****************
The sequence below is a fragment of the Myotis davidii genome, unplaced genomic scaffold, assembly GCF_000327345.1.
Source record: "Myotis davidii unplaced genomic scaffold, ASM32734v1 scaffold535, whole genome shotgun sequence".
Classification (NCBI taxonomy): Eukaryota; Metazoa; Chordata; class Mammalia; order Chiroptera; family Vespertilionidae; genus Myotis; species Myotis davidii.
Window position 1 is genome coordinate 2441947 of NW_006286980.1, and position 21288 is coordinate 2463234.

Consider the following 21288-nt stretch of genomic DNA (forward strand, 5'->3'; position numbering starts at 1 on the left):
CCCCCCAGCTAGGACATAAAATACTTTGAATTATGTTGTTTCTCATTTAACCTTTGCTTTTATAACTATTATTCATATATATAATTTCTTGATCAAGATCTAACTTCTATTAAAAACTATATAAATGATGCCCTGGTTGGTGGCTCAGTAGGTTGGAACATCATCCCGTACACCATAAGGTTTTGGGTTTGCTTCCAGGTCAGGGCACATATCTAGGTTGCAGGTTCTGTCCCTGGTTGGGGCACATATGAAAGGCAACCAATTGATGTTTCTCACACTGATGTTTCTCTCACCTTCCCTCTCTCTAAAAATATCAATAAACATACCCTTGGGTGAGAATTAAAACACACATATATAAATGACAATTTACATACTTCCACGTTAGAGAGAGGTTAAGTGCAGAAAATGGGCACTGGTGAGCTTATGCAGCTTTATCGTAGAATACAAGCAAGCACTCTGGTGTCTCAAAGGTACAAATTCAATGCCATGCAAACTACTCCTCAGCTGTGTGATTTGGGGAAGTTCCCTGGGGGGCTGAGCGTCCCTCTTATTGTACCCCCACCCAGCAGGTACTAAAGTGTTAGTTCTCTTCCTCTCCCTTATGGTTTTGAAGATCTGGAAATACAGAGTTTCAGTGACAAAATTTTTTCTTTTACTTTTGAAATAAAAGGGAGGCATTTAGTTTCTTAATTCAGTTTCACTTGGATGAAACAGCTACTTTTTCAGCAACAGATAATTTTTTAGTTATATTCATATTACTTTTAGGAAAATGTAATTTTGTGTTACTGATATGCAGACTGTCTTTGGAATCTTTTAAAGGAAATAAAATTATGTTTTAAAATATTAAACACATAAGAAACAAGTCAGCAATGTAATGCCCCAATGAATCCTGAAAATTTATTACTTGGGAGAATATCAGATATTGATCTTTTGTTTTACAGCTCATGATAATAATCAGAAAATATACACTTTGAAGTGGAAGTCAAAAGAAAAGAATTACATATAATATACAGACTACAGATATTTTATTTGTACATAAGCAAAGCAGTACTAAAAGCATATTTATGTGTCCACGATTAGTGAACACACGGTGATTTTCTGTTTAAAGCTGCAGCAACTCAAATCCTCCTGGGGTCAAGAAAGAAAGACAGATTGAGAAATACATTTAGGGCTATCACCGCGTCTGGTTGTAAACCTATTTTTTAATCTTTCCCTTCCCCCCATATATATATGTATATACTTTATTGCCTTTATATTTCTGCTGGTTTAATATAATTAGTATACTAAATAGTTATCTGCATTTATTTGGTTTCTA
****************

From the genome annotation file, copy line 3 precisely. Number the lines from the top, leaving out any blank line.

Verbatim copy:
Classification (NCBI taxonomy): Eukaryota; Metazoa; Chordata; class Mammalia; order Chiroptera; family Vespertilionidae; genus Myotis; species Myotis davidii.